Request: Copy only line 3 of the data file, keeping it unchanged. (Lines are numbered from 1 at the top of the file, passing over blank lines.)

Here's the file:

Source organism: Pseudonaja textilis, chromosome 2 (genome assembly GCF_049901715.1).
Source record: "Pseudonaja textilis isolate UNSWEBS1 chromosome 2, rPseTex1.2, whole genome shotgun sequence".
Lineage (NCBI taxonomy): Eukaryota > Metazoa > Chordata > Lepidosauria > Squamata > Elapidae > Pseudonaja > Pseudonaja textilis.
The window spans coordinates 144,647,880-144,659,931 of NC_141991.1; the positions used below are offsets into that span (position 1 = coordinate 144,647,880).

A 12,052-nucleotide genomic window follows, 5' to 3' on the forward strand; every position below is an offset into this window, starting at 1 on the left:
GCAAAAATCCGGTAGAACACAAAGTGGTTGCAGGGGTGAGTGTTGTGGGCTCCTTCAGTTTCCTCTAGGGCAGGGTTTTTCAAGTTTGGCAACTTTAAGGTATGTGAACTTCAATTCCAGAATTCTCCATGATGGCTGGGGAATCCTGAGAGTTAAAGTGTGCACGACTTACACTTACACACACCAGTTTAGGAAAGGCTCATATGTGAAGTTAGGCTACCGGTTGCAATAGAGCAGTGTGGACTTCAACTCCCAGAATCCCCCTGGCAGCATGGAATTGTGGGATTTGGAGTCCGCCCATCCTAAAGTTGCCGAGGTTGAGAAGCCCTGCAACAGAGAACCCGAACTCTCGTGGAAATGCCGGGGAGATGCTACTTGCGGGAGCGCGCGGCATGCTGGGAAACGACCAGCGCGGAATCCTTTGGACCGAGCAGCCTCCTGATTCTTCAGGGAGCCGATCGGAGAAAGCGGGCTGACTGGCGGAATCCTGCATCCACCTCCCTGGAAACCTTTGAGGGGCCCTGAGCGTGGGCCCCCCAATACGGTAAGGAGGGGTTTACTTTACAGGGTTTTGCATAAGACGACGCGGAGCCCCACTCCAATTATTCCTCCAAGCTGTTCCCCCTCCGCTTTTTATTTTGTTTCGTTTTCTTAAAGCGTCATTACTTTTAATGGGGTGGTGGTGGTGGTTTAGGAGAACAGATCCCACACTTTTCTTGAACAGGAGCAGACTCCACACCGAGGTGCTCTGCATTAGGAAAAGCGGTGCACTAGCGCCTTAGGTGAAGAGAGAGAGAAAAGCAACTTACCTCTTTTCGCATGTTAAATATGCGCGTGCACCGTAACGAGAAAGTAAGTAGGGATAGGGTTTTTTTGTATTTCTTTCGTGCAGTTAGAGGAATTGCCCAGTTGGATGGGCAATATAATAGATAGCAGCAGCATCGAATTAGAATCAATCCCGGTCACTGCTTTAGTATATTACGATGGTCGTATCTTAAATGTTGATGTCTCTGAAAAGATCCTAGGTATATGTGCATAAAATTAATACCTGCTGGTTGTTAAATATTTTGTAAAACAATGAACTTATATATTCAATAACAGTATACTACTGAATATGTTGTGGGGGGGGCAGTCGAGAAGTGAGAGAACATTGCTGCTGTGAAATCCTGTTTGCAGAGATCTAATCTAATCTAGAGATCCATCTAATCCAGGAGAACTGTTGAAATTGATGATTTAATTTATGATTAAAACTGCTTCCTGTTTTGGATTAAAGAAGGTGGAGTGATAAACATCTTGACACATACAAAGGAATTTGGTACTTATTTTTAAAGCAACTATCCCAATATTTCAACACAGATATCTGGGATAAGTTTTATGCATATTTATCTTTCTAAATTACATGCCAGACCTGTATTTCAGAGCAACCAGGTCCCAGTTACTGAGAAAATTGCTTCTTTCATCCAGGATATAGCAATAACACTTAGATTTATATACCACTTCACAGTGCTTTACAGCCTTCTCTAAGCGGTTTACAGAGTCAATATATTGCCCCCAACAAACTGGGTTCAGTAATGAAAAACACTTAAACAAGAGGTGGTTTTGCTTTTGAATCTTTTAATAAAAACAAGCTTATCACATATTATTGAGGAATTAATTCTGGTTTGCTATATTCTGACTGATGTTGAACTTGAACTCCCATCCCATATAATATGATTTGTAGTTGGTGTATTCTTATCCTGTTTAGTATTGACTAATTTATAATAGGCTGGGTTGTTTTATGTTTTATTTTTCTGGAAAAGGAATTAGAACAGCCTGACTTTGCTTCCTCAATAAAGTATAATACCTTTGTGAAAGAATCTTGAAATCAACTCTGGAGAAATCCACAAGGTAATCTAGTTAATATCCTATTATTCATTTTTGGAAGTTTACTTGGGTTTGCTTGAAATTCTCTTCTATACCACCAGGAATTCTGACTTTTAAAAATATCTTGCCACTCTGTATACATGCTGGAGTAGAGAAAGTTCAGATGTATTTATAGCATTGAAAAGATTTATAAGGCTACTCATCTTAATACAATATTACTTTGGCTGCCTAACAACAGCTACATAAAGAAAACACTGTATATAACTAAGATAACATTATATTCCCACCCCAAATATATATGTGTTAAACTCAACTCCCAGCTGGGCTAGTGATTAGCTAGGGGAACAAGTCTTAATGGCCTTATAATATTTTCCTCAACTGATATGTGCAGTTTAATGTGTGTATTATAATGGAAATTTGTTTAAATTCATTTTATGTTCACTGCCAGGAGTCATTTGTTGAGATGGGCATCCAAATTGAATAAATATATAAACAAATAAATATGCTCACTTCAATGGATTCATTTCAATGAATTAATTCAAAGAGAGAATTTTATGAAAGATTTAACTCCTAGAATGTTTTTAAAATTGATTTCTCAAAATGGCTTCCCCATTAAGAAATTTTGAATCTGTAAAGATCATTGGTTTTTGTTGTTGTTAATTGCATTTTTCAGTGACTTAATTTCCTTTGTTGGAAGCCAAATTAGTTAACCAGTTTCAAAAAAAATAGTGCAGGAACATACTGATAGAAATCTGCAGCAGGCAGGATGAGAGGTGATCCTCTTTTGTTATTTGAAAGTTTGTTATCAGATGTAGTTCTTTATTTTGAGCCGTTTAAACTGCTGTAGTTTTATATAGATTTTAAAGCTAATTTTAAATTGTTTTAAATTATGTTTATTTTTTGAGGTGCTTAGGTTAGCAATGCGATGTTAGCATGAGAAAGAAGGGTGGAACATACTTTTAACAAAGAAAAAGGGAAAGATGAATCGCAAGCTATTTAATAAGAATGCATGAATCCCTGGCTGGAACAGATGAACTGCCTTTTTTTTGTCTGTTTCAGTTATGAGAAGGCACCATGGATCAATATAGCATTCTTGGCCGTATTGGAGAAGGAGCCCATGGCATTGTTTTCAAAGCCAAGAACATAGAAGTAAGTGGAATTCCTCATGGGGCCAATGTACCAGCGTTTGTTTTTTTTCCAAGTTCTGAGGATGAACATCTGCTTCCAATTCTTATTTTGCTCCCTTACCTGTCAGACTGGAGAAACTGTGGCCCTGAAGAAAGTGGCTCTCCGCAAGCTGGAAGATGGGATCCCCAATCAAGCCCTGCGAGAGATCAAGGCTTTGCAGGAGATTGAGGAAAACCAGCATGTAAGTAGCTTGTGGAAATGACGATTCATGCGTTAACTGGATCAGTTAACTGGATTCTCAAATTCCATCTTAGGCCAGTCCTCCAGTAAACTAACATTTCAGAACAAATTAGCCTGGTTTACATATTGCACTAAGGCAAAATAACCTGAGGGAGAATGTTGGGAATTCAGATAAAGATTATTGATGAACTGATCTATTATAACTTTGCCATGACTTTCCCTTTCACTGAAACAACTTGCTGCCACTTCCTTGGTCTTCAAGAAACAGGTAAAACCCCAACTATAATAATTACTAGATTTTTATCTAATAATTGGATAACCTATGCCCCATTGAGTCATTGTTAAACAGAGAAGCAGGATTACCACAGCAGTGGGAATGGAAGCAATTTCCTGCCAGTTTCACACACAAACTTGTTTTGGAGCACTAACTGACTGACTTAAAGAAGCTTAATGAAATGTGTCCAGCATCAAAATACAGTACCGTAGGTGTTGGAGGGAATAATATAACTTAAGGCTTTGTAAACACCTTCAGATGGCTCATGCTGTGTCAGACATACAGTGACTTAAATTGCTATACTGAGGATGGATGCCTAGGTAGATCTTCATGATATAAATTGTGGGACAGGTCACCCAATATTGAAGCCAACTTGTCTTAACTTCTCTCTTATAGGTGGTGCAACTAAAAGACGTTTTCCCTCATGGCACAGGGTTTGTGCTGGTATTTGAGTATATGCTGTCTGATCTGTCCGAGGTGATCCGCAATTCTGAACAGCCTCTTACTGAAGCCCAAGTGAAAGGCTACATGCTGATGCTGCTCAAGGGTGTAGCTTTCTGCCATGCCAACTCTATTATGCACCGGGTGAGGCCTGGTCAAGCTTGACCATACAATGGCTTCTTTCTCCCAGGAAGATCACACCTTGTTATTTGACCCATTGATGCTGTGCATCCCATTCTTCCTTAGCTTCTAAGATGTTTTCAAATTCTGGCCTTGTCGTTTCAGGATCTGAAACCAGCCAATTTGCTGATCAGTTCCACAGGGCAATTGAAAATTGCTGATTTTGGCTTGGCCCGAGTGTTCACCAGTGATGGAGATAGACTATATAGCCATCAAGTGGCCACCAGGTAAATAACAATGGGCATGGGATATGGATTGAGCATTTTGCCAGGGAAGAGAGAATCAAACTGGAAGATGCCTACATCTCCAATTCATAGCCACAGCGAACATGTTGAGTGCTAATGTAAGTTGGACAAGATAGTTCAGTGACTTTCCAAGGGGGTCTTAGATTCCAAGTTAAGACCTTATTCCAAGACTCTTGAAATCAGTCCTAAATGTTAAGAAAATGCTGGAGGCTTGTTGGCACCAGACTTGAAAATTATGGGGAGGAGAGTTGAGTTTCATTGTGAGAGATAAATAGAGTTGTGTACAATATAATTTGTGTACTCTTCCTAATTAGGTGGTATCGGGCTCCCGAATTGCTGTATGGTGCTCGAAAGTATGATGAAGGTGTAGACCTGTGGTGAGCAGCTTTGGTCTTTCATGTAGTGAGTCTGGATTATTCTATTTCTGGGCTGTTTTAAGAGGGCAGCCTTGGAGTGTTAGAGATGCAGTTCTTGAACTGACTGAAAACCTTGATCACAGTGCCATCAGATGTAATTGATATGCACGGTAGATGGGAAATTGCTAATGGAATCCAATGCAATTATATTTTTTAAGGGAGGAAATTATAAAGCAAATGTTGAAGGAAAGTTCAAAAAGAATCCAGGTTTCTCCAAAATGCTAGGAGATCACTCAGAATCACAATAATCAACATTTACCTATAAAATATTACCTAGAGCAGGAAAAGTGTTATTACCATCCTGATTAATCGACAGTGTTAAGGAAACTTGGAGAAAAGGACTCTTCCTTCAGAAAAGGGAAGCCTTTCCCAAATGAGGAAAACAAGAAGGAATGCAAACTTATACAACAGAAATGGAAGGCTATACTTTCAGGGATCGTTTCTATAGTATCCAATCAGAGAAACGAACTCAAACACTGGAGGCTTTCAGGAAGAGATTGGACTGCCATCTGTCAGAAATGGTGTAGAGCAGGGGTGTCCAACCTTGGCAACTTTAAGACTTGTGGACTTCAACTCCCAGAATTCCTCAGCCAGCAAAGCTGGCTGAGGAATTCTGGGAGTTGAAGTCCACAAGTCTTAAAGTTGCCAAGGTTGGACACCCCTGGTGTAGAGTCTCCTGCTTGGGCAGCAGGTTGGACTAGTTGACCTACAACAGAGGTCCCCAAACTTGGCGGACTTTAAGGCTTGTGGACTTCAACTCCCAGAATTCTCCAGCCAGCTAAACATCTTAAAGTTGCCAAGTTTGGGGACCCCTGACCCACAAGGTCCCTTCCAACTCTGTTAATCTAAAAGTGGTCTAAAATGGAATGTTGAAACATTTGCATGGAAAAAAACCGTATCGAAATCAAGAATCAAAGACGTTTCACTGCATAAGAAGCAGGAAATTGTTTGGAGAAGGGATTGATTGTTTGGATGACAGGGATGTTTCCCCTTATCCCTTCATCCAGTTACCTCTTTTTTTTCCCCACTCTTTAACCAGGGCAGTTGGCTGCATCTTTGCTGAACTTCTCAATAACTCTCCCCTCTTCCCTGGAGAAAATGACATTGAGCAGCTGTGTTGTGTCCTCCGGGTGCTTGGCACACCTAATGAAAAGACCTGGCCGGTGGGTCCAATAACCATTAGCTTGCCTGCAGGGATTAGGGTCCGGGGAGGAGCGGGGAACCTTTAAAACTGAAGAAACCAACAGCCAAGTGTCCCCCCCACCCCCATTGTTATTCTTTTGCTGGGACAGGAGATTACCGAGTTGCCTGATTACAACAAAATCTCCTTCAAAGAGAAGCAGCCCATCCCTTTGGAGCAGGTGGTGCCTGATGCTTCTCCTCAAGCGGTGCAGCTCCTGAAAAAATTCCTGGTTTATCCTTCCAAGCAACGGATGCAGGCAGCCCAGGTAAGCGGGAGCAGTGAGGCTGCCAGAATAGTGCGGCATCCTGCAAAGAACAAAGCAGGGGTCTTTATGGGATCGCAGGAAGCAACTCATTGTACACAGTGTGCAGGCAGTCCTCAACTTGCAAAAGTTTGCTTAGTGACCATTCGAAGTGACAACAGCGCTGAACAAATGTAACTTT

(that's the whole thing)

Lineage (NCBI taxonomy): Eukaryota > Metazoa > Chordata > Lepidosauria > Squamata > Elapidae > Pseudonaja > Pseudonaja textilis.